By Tipsuda Suttasing
Trade dress is the overall appearance and feel of a product or service that identifies the source of the product or service and distinguishes it from that of others. It includes, but is not limited to, color, shape, size, configuration, and product packaging. Trade dress also refers to the overall presentation of a product, such as the display of products in a store or the way a product is presented, and anything that is designed or used to promote a product or service.
Furthermore, distinct store layouts, designs and themes, especially for F&B or restaurant franchises, can also be considered as a trade dress.
This leads us to the recent conflict between two famous bubble milk tea brands in Thailand, “FIRE TIGER” vs. “THE FIRE BEAR”, which thrust trade dress into the spotlight.
On 23 December 2021, the Central Intellectual Property and International Trade Court ordered THE FIRE BEAR’s owner to pay damages amounting to THB10 million to FIRE TIGER’s owner, the highest amount in the history of trademark infringement cases in Thailand.
What happened between “FIRE TIGER” and “THE FIRE BEAR”?
This case follows plaintiffs Ms. Nuntanat Uasirisub and Ruay Sabai Sabai Co., Ltd., owners of the “FIRE TIGER” bubble tea brand, who filed a lawsuit on 30 November 2020 against two natural persons (the defendants), who are the owners of the bubble tea franchise named “THE FIRE BEAR”, alleging trademark infringement under the Trademark Act 2534. The plaintiffs requested that the court issue an order requiring the defendants to stop infringing on the plaintiffs’ trademark and service mark, and ask that the defendants refrain from using any trademarks or service marks that resemble those belonging to the plaintiffs.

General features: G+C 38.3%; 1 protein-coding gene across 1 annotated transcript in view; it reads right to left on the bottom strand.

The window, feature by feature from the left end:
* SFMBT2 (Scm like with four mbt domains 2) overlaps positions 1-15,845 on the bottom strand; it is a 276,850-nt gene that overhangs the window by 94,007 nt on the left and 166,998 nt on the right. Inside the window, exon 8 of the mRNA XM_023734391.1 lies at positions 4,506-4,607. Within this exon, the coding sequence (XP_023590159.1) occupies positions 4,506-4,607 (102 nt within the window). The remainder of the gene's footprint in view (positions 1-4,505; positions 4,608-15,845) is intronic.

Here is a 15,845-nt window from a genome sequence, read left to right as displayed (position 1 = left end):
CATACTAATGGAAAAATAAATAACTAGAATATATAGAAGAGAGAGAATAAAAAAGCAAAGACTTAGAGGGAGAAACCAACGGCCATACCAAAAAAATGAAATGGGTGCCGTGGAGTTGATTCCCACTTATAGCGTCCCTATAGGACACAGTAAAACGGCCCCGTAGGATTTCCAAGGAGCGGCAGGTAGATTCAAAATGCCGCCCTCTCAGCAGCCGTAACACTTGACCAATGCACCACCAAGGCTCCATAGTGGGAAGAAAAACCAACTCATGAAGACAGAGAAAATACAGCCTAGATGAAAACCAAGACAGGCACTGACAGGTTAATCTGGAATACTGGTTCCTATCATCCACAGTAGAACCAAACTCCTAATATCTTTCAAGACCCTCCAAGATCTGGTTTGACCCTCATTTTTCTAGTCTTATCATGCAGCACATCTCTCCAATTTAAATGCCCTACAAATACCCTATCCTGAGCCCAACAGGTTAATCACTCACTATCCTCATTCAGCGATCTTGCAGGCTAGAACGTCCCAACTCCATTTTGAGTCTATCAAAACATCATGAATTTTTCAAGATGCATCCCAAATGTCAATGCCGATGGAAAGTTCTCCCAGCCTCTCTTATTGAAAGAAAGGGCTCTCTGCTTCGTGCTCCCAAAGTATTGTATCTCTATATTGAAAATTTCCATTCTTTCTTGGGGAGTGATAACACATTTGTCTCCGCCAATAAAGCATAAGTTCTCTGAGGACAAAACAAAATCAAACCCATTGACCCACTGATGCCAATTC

The Court found that the defendants’ use of the terms “FIRE BEAR” and “THE FIRE BEAR” as the store name and on their goods, menus and service business, as well as the use of a fire-breathing bear head sculpture with a mouth opening to deliver bubble tea products to customers, was similar enough to the plaintiffs’ business to cause customers to believe that the products originated from the same source.
The defendants were found guilty of infringing the plaintiff’s rights and committing passing off by the Court. Consequently, the defendants were ordered to pay THB10 million in damages, along with legal interest from the date of filing until the infringing actions are ceased.
The case between “FIRE TIGER” and “THE FIRE BEAR provides evidence that trade dress in the form of a store layout can be safeguarded in Thailand. Even so, trade dress is not explicitly recognized under the Thai Trademark Act B.E. 2534. The protection and enforcement of trade dress in the form of “store layout” in particular has been a constant challenge in Thailand, given the lack of explicit laws and precedence. However, this case shows that regardless of the absence of explicit legislation in the country, the Court is open to interpreting the law in line with international standards by making use of the existing laws offering protection to brand owners.
How does one protect trade dress in Thailand if it is not explicitly recognized under the Thai Trademark Act?
Although there is no specific law governing trade dress, the protection of trade dress can be sought through a traditional trademark application as soon as the mark has been used in public. Referring to the infringement in the above case, the ground of prosecution for this case is the use of an identical or similar name and logo for both the products and restaurants, which falls under the definition of “mark” according to the Thai Trademark Act B.E. 2534. Therefore, trademark registration is a necessary step, which can be utilised in the protection for trade dress.
It is important to ensure that your business is appropriately protected against your competition. Unauthorized parties who use your registered trademark without authorization can damage your brand, reputation, and business. These parties are usually in a weaker position legally and can be easily prevented from causing further damage by pursuing legal action.
Want more information on trade dress and trademark registration in Thailand? Reach out to us at firstname.lastname@example.org!
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